THE other afternoon my ever-present first wife persuaded me to take her "out" for supper. After she put the pistol back on the gun rack I said, "You can lay out my necktie." I do have one, and I don't go out for supper without it. She said, "That's old stuff nowadays. Nobody suits up for a restaurant anymore. Pull on your red sweater and you'll be as well dressed as anybody there."
"I am not anybody," I immediately responded. "I believe in gentility, and I will not approach crepuscular comestibles except in respectable sartorial accoutrements. When I go out to eat, I dress accordingly. If rowdyism is today's style, odi profanum volgus et arceo." I was quoting, of course, but them there is my sentiments.
Historians displease me. They deal with unimportant things and make us inattentive.
For instance, how much did William Howard Taft weigh? He was a huge man, and that fact is important if we are going to profit by his examples. I just looked, and the book says nothing about his weight, although it tries to get us interested with dollar diplomacy and his expertise with the Philippines.
When some religious perplexity surfaced in the islands, President Theodore Roosevelt sent Mr. Taft to represent him at a Vatican conference where the matter was to be resolved with the Pope. In deference to Mr. Taft, the Pope ordered that the dinner be conducted in "full dress," but somehow this was not passed along to Mr. Taft, who arrived in a business suit. The guards wouldn't let him in.
There wasn't time to arrange for tails, so Mr. Taft went to the nearest restaurant and exchanged clothes with the head waiter. The waiter was a slight man and Mr. Taft was not. The difference was many stones.
But when Mr. Taft returned to the conference, the guards saw that his attire was correct and he was admitted. The sleeves were short, the pants legs were shorter, and the coat was many time zones too soon at the equator. There was a splash of minestrone at one knee. But the amenities were secure, and Mr. Taft and the Pope got along fine.
It goes to show. I think. If the historians would tell us things like that it would make many a famous person look like a human being and we might relate to dull facts with a new interest. So I hope to be remembered as the odd one who put on a necktie for supper out.
I don't and won't go to the junk-food joints, so I mean a comfortable, leisurely, genteel place where social graces (otherwise) prevail and generosity is promoted. I like to have my waitress hug me when I leave. We don't have such a place in our small village, so we ride over to nearby Camden and hobnob with the backwash of the seasonal influence.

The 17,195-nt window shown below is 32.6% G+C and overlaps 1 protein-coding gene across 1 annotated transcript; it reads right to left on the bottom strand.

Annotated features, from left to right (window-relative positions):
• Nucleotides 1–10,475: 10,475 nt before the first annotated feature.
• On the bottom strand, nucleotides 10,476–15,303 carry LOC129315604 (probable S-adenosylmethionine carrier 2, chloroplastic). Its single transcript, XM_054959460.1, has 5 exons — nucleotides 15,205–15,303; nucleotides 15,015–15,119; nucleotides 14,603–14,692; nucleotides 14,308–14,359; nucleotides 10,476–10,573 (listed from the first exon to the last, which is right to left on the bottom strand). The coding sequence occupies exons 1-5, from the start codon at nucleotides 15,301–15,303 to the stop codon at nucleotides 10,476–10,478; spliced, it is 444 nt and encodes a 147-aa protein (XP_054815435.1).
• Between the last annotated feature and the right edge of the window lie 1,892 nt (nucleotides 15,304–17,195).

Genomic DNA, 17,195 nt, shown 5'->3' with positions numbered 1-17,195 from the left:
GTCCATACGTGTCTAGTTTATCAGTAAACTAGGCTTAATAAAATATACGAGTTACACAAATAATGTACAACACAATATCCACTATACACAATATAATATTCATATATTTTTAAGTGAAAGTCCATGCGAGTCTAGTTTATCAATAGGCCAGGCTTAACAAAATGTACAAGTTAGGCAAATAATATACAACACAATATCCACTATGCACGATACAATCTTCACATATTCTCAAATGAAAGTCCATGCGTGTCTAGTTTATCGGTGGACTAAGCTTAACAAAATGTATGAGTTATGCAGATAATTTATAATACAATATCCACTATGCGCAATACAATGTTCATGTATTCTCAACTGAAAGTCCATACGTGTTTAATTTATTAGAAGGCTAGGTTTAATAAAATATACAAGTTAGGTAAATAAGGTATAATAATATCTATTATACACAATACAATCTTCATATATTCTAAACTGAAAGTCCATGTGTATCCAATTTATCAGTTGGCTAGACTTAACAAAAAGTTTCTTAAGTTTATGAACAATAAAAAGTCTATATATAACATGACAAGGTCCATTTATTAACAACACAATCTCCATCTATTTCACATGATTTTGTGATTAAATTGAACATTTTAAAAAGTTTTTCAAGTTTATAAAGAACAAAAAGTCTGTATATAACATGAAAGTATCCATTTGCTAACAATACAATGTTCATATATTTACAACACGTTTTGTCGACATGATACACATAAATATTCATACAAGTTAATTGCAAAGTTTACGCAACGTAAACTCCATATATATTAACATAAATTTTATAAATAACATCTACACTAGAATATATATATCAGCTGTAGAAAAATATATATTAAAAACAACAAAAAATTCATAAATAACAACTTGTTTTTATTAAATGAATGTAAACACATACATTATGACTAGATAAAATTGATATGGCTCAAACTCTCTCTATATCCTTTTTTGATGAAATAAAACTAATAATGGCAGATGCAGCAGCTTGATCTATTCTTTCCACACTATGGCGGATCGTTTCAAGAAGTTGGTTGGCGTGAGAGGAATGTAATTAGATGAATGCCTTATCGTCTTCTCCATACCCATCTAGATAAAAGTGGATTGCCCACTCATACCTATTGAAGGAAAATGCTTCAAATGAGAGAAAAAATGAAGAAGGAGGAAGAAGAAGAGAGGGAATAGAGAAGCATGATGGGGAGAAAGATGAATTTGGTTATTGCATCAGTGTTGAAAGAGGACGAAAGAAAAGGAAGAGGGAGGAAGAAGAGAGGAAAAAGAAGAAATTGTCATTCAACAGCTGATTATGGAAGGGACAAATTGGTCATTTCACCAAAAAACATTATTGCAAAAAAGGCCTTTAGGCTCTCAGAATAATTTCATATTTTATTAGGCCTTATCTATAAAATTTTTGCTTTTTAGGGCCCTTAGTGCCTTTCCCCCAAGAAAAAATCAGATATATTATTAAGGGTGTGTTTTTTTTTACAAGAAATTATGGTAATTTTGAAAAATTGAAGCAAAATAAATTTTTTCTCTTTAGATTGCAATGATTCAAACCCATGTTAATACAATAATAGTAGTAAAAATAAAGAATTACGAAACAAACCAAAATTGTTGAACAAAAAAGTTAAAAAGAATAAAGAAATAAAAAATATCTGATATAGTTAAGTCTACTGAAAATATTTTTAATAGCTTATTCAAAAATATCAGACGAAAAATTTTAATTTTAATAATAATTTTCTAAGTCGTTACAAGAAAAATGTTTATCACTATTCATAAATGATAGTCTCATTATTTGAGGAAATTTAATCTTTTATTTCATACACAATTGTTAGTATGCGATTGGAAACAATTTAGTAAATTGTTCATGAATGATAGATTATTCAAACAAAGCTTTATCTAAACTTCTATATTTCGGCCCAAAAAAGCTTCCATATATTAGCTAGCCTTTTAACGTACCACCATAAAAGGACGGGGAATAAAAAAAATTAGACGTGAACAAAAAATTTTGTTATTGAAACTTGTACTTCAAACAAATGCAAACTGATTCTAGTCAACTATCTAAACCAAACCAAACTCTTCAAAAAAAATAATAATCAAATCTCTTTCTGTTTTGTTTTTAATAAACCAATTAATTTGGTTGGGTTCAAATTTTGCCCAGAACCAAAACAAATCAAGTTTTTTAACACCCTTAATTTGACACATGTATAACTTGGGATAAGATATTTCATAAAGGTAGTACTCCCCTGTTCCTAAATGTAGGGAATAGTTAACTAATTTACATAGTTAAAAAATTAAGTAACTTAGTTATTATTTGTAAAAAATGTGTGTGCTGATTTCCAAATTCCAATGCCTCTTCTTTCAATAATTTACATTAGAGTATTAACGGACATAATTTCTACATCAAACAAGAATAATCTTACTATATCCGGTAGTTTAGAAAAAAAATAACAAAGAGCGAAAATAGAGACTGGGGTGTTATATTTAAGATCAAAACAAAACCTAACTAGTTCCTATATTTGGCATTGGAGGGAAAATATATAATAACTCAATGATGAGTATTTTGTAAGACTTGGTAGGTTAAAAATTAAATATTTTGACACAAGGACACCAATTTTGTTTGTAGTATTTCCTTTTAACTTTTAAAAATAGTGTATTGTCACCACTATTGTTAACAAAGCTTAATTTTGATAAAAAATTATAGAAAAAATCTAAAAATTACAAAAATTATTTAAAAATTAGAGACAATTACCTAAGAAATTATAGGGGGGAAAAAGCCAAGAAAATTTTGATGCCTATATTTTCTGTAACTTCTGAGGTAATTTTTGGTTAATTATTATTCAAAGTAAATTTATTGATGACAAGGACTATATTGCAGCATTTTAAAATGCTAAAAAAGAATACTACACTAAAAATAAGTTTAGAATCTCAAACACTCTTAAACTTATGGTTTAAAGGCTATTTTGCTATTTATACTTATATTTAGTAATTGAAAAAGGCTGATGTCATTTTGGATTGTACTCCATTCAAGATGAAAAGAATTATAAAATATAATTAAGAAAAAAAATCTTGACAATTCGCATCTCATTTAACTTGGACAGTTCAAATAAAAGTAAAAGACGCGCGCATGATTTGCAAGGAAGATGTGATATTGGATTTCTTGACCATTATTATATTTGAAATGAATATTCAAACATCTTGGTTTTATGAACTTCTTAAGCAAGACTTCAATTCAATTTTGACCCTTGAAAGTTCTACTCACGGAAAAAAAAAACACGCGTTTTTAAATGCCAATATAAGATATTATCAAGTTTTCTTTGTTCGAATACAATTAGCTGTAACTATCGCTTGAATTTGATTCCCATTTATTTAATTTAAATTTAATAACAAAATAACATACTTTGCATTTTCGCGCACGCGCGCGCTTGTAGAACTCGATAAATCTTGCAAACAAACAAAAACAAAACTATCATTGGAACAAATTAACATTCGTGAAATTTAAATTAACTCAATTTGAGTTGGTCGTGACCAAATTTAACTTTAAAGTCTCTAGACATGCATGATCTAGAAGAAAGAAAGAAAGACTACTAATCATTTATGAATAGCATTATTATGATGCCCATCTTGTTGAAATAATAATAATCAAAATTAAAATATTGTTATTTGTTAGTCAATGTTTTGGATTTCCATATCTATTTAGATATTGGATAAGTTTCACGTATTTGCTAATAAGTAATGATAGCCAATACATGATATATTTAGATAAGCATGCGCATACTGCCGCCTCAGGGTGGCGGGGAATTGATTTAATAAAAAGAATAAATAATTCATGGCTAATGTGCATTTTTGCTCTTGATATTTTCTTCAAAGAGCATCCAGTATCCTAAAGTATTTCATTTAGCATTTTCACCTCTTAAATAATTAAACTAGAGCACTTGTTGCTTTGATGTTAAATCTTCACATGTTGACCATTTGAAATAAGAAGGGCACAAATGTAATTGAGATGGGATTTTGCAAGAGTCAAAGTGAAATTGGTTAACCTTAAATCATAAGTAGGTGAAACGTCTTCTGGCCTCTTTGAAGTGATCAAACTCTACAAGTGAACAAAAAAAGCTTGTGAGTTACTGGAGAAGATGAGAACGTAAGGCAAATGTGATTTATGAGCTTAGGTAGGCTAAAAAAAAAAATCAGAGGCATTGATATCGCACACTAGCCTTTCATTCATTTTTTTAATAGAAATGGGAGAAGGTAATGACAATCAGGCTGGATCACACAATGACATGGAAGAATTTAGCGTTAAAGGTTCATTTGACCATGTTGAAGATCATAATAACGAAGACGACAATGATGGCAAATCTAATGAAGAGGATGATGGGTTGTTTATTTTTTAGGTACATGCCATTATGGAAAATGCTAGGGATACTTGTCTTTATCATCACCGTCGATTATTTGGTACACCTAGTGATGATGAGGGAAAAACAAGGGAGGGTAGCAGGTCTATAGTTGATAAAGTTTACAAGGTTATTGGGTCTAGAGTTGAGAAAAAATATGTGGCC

Camden is one of our Maine resorts where the natives fight in town meeting over the best way to exploit the summercaters and still be able to pass through the throng and get to the post office. In "off-season" we can enjoy a restaurant there without hearing somebody at the next table say that gasoline is cheaper in New Jersey.
As we toyed with our introductory salads, I gave the place the once-over, and of the 78 other diners, 34 seemed to be males. One of that 34 was wearing a jacket, but he didn't sport a necktie. I certainly did not feel out of place, and have no intentions of adopting rowdyism for my cook's night out. I ate as if I were in style. At home, I put my necktie back in the drawer to await the next time.
We used to have a brick mason in our town, back when I was a lad, who took his noon hour in dignified grace, honoring his luncheon to the utmost. The other workmen on a job would sit on sawhorses and gobble from lunchpails, hurrying so they'd have time for a game of hearts before one o'clock. But Mr. Whitley withdrew apart, and spent a few minutes arranging some sort of table. He had a goodly hamper, and he would fetch forth a tablecloth and silverware. There was always a bud vase with a posy. His food w as more than a sandwich lunch, and he would make the various things ready to eat. Then he took his time. He made ingestion a true ceremony. It should be.